This list is by no means exhaustive. The point is to illuminate what is happening with coronavirus and teaching, and how we can act in the best interests of our Asian communities and the global community at large. Some of these suggestions are pre-emptive, reactive or long-term. As with many issues, there’s no “one-size-fits-all” approach — because the issues are complex and evolving.

However, there are ways we can lean into our shared humanity, and I hope these suggestions can help spark that change for your school.

This story about COVID-19 and teaching was produced by The Hechinger Report, a nonprofit, independent news organization focused on inequality and innovation in education. Sign up here for Hechinger’s newsletter.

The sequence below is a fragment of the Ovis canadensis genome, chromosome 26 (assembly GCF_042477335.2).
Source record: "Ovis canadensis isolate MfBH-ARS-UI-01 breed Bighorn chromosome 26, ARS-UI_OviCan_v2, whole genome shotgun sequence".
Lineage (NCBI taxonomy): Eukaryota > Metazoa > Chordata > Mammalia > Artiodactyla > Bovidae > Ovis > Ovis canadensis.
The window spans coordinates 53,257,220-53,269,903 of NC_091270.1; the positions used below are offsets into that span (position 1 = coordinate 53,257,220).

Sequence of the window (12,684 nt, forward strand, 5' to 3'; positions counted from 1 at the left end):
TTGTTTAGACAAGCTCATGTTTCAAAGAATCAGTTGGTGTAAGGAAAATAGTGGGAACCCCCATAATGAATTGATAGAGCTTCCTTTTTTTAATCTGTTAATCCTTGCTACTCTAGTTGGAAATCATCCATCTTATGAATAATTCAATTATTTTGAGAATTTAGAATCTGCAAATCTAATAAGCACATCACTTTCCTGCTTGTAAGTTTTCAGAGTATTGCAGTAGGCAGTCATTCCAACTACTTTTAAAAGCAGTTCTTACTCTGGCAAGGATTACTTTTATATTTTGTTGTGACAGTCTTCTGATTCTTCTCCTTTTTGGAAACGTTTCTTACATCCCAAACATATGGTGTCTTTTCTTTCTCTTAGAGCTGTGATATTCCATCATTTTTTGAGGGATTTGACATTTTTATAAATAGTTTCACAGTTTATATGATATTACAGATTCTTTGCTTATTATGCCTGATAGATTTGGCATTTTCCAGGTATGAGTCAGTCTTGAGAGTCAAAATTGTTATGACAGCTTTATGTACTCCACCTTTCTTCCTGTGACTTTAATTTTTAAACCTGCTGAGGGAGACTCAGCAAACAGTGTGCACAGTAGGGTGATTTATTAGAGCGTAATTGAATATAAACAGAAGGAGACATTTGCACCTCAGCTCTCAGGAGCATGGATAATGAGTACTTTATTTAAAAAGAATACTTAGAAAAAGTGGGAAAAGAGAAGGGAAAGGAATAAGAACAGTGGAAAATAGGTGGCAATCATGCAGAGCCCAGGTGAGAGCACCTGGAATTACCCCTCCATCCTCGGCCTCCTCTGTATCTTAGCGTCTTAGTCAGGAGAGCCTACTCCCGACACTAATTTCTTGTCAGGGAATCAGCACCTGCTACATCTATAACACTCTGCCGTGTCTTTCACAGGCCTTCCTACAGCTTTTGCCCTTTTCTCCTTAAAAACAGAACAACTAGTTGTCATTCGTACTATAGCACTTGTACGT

Tony DelaRosa is a Miami-based anti-bias and anti-racist educator, motivational speaker and cultural broker who serves as a teacher leadership coach for Teach For America and a consultant in the New York City Department of Education through NYC Men Teach. He founded Pulse Poetry and is a former senior editor of Asian American Policy Review, a student publication of the Harvard Kennedy School.

Tony DelaRosa is a Miami-based anti-bias and anti-racist educator, motivational speaker and cultural broker who serves as a teacher leadership coach for Teach For America and a consultant in the New York...